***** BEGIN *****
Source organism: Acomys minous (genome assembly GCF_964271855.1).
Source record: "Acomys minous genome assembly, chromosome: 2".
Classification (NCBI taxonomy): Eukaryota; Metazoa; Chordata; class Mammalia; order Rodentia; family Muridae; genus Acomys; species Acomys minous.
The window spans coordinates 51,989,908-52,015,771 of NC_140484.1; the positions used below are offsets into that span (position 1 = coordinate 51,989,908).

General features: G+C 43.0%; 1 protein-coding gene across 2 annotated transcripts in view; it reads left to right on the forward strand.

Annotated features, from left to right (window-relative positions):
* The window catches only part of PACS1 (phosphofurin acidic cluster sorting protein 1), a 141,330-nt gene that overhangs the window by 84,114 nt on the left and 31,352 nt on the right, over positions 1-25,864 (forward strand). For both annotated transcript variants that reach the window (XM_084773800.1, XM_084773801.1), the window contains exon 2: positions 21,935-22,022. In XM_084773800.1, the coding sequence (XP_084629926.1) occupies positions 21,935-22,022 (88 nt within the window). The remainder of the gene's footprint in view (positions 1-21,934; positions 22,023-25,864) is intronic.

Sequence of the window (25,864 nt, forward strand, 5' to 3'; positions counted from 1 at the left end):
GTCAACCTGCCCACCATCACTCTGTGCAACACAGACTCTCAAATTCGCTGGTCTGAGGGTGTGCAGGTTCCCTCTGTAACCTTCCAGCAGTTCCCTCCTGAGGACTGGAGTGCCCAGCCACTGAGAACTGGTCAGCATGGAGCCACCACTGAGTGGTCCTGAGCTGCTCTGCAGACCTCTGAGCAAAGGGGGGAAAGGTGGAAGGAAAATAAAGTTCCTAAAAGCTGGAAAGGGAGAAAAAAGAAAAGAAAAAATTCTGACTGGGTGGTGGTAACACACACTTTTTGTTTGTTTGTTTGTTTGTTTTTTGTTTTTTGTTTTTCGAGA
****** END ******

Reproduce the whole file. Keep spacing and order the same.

Source organism: Acomys minous (genome assembly GCF_964271855.1).
Source record: "Acomys minous genome assembly, chromosome: 2".
Classification (NCBI taxonomy): Eukaryota; Metazoa; Chordata; class Mammalia; order Rodentia; family Muridae; genus Acomys; species Acomys minous.
The window spans coordinates 51,989,908-52,015,771 of NC_140484.1; the positions used below are offsets into that span (position 1 = coordinate 51,989,908).

General features: G+C 43.0%; 1 protein-coding gene across 2 annotated transcripts in view; it reads left to right on the forward strand.

Annotated features, from left to right (window-relative positions):
* The window catches only part of PACS1 (phosphofurin acidic cluster sorting protein 1), a 141,330-nt gene that overhangs the window by 84,114 nt on the left and 31,352 nt on the right, over positions 1-25,864 (forward strand). For both annotated transcript variants that reach the window (XM_084773800.1, XM_084773801.1), the window contains exon 2: positions 21,935-22,022. In XM_084773800.1, the coding sequence (XP_084629926.1) occupies positions 21,935-22,022 (88 nt within the window). The remainder of the gene's footprint in view (positions 1-21,934; positions 22,023-25,864) is intronic.

Sequence of the window (25,864 nt, forward strand, 5' to 3'; positions counted from 1 at the left end):
GTCAACCTGCCCACCATCACTCTGTGCAACACAGACTCTCAAATTCGCTGGTCTGAGGGTGTGCAGGTTCCCTCTGTAACCTTCCAGCAGTTCCCTCCTGAGGACTGGAGTGCCCAGCCACTGAGAACTGGTCAGCATGGAGCCACCACTGAGTGGTCCTGAGCTGCTCTGCAGACCTCTGAGCAAAGGGGGGAAAGGTGGAAGGAAAATAAAGTTCCTAAAAGCTGGAAAGGGAGAAAAAAGAAAAGAAAAAATTCTGACTGGGTGGTGGTAACACACACTTTTTGTTTGTTTGTTTGTTTGTTTTTTGTTTTTTGTTTTTCGAGA